environment sustainability

Durban greenwashing?

I recently wrote about greenwashing versus actual change related to companies in South Africa. Here is an interesting and hard-hitting and worthwhile article by Patrick Bond on municipal greenwashing before COP17, just after I praised the municipality for a great landfill methane production initiative.


environment recycling soil sustainability

Greenwashing versus actual change

This is an amalgamation of various emails that have been sent in by Tuffy, Nedbank, Woolworths and Caturra Coffee. – mol-d

Many product manufacturers are guilty of ‘greenwashing’ with their claims of green, eco-friendly or organic; misleading consumers into believing they are purchasing green products, when in fact they are buying into marketing claims. This is according to Rory Murray, Marketing Director of Tuffy Brands, who says that the direct dictionary definition of ‘greenwash’ is the act of misleading consumers regarding the environmental practices of a company or the environmental benefits of a product or service. According to TerraChoice Environmental Marketing, in 2009, 98% of all ‘green’ claims made by companies and brands were guilty of one or more of the ‘seven sins of green washing’, which include hidden trade-offs, no proof, vagueness, false labels, irrelevance, lesser of two evils, and fibbing.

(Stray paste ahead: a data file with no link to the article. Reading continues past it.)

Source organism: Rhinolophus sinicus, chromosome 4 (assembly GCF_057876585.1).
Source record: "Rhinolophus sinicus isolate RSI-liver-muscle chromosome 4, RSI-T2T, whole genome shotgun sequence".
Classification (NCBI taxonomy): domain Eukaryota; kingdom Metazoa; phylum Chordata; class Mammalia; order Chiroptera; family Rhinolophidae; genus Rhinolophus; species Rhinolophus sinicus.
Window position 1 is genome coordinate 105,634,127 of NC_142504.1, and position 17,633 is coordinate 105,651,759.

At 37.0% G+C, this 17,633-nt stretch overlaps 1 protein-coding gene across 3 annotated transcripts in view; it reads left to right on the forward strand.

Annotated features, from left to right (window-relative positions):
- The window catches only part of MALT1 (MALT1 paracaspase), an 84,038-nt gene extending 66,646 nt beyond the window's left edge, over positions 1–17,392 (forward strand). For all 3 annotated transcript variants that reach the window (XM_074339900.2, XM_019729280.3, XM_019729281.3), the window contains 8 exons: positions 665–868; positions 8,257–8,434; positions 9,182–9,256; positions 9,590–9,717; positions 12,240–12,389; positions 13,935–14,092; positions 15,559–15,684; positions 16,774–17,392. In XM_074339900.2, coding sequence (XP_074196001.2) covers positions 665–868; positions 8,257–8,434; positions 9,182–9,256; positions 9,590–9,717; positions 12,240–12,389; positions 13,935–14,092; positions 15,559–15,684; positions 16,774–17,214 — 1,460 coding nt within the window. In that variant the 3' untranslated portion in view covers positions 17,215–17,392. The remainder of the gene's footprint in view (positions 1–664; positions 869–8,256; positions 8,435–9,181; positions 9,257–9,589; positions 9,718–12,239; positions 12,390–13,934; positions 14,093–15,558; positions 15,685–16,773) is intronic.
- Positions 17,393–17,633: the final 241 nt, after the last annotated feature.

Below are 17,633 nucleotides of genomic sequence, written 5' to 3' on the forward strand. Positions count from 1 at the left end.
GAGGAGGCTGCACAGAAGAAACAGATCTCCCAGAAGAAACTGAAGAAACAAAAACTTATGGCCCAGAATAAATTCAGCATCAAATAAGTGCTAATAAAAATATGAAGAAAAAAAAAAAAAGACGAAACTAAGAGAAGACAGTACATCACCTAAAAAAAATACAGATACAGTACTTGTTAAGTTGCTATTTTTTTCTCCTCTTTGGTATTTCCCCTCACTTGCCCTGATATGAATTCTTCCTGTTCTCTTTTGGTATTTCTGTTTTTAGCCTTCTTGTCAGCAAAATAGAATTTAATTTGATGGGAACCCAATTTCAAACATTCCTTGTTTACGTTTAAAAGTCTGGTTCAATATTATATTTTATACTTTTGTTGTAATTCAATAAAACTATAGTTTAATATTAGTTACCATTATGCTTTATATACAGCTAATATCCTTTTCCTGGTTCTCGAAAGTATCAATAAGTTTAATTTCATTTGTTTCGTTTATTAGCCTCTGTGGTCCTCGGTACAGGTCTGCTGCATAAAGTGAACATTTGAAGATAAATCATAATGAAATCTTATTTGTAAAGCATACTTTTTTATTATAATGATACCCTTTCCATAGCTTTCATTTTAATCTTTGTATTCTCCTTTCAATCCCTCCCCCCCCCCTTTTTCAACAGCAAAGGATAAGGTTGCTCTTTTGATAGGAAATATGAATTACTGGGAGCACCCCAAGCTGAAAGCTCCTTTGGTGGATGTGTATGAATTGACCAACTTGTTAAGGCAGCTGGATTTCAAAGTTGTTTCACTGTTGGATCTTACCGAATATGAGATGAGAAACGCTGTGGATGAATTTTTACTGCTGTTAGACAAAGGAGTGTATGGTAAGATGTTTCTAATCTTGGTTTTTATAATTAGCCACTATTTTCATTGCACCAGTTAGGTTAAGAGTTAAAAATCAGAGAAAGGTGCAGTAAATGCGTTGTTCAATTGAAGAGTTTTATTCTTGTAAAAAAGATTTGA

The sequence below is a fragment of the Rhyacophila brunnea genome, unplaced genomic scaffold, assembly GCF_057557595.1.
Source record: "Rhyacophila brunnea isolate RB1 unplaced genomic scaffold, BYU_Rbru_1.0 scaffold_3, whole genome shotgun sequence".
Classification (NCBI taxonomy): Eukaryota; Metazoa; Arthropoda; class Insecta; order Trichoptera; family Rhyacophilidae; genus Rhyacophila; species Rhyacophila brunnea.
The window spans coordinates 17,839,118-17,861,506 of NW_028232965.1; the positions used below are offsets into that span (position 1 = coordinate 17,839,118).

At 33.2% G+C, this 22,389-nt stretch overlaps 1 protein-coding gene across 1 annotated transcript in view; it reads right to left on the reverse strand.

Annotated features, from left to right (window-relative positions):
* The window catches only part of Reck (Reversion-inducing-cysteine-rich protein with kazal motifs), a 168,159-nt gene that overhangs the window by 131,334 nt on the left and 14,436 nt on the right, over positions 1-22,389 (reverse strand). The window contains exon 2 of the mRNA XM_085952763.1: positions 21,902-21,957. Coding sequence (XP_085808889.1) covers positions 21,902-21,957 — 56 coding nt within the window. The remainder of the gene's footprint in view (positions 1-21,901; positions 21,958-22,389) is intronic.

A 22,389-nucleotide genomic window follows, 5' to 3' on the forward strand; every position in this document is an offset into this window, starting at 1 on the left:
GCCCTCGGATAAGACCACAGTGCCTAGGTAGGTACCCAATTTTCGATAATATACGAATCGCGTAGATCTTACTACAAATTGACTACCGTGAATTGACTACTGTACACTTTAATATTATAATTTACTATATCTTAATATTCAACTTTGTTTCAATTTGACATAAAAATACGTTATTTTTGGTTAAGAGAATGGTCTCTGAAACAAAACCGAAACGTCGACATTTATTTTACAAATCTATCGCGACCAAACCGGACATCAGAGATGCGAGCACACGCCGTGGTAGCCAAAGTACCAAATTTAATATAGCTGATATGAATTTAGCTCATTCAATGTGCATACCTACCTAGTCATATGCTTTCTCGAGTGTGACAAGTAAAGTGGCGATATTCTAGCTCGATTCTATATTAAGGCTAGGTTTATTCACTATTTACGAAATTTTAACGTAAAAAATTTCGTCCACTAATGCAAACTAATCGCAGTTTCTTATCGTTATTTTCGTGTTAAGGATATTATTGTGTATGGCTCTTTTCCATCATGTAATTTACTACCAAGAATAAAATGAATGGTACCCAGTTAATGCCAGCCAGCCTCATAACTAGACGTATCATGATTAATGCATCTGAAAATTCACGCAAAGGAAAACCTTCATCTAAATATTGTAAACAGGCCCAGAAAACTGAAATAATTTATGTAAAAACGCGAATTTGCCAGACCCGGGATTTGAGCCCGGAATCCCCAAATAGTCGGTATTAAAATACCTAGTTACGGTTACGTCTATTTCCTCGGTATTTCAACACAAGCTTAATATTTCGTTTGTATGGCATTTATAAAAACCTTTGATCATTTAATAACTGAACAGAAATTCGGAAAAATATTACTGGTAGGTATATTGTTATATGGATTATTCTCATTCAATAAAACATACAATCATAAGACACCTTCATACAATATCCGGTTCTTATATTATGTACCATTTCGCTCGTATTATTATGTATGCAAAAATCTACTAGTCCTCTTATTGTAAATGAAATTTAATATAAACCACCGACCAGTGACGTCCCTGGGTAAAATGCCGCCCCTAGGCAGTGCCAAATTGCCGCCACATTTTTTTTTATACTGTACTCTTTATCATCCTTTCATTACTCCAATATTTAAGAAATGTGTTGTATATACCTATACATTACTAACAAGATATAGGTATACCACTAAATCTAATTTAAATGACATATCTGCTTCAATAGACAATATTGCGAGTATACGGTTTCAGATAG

“Greenwashing is not a new concept, as consumers have been mislead about the environmental benefits of products and services for years, there is an ever increasing list of dubious marketing practices,” he says. “Green is no longer just a colour but has become a movement to make money. There is no regulation in South Africa to combat these claims and we firmly believe that a regulatory body is needed to monitor claims. Currently the only